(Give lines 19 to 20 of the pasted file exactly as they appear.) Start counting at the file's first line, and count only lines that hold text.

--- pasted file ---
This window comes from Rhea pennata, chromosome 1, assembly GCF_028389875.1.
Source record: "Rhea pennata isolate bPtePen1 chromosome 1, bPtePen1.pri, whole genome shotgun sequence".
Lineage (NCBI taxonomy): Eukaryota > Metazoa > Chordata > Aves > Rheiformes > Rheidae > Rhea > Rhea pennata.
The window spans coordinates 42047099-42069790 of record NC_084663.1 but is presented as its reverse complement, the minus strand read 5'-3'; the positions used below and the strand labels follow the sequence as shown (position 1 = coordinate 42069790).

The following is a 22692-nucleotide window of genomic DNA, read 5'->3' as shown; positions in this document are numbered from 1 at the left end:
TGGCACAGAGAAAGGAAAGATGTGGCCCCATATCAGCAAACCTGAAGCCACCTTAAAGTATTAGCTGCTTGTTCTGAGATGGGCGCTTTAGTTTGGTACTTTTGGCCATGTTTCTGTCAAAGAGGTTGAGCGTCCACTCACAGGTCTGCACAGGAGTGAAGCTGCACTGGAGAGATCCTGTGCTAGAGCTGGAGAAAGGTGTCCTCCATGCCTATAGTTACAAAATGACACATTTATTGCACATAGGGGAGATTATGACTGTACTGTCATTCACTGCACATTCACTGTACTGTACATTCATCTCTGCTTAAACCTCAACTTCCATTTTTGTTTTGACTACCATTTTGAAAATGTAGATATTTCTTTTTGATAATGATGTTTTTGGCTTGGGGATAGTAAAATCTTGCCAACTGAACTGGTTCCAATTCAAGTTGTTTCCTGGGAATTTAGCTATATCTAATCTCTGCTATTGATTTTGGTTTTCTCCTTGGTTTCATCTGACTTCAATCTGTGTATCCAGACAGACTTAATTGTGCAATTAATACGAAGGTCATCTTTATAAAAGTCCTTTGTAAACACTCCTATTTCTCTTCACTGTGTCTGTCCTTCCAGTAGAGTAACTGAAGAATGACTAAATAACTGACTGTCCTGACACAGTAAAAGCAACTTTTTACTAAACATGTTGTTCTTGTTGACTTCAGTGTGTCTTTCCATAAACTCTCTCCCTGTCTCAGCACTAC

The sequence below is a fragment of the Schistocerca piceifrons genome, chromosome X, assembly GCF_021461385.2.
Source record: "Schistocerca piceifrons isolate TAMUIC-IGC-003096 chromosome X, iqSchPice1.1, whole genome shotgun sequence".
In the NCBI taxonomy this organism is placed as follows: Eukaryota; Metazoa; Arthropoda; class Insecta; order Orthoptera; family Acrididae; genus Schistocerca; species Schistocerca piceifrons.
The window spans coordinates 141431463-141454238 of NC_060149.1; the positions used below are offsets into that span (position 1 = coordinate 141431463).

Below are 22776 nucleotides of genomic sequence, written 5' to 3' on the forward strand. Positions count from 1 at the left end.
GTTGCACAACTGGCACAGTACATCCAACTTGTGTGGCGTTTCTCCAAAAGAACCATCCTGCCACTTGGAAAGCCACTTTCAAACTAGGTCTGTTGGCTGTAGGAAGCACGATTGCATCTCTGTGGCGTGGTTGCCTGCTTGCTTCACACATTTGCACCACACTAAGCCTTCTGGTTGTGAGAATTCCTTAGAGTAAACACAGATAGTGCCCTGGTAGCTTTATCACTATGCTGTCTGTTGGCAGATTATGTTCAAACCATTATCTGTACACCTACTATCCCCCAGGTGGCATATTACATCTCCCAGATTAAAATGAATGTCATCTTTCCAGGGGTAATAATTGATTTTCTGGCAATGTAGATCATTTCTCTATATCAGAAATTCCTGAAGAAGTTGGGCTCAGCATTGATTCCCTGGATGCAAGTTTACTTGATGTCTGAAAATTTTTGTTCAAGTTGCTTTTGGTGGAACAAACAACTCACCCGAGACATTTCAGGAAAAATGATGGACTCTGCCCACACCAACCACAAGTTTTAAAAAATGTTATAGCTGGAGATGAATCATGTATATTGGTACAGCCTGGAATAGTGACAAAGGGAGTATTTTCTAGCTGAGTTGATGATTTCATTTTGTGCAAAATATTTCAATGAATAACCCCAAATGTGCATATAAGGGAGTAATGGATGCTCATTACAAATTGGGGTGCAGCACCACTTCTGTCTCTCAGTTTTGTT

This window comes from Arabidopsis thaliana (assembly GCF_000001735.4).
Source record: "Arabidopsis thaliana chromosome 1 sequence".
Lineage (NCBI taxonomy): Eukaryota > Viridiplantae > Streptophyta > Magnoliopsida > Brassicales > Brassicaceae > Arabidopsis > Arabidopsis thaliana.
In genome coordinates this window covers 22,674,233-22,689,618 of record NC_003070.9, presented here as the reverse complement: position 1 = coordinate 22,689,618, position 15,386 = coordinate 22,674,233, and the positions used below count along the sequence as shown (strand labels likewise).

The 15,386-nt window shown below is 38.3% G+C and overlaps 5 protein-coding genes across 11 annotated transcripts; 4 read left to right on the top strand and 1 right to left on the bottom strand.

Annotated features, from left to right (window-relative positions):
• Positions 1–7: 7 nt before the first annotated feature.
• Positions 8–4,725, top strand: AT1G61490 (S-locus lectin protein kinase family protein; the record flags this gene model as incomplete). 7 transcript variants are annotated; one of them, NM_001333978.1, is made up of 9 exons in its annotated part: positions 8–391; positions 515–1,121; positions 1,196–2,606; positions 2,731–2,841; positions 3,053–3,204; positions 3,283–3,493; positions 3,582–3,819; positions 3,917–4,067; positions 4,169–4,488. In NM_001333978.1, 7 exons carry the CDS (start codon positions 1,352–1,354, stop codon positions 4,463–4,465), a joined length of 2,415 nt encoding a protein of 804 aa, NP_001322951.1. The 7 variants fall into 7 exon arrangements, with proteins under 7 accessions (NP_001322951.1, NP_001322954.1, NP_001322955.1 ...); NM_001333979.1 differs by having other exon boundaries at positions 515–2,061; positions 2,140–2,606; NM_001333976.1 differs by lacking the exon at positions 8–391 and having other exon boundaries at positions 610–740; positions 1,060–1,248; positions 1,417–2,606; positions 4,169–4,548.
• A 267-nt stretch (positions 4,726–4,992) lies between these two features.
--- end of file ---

• Positions 1–7: 7 nt before the first annotated feature.
• Positions 8–4,725, top strand: AT1G61490 (S-locus lectin protein kinase family protein; the record flags this gene model as incomplete). 7 transcript variants are annotated; one of them, NM_001333978.1, is made up of 9 exons in its annotated part: positions 8–391; positions 515–1,121; positions 1,196–2,606; positions 2,731–2,841; positions 3,053–3,204; positions 3,283–3,493; positions 3,582–3,819; positions 3,917–4,067; positions 4,169–4,488. In NM_001333978.1, 7 exons carry the CDS (start codon positions 1,352–1,354, stop codon positions 4,463–4,465), a joined length of 2,415 nt encoding a protein of 804 aa, NP_001322951.1. The 7 variants fall into 7 exon arrangements, with proteins under 7 accessions (NP_001322951.1, NP_001322954.1, NP_001322955.1 ...); NM_001333979.1 differs by having other exon boundaries at positions 515–2,061; positions 2,140–2,606; NM_001333976.1 differs by lacking the exon at positions 8–391 and having other exon boundaries at positions 610–740; positions 1,060–1,248; positions 1,417–2,606; positions 4,169–4,548.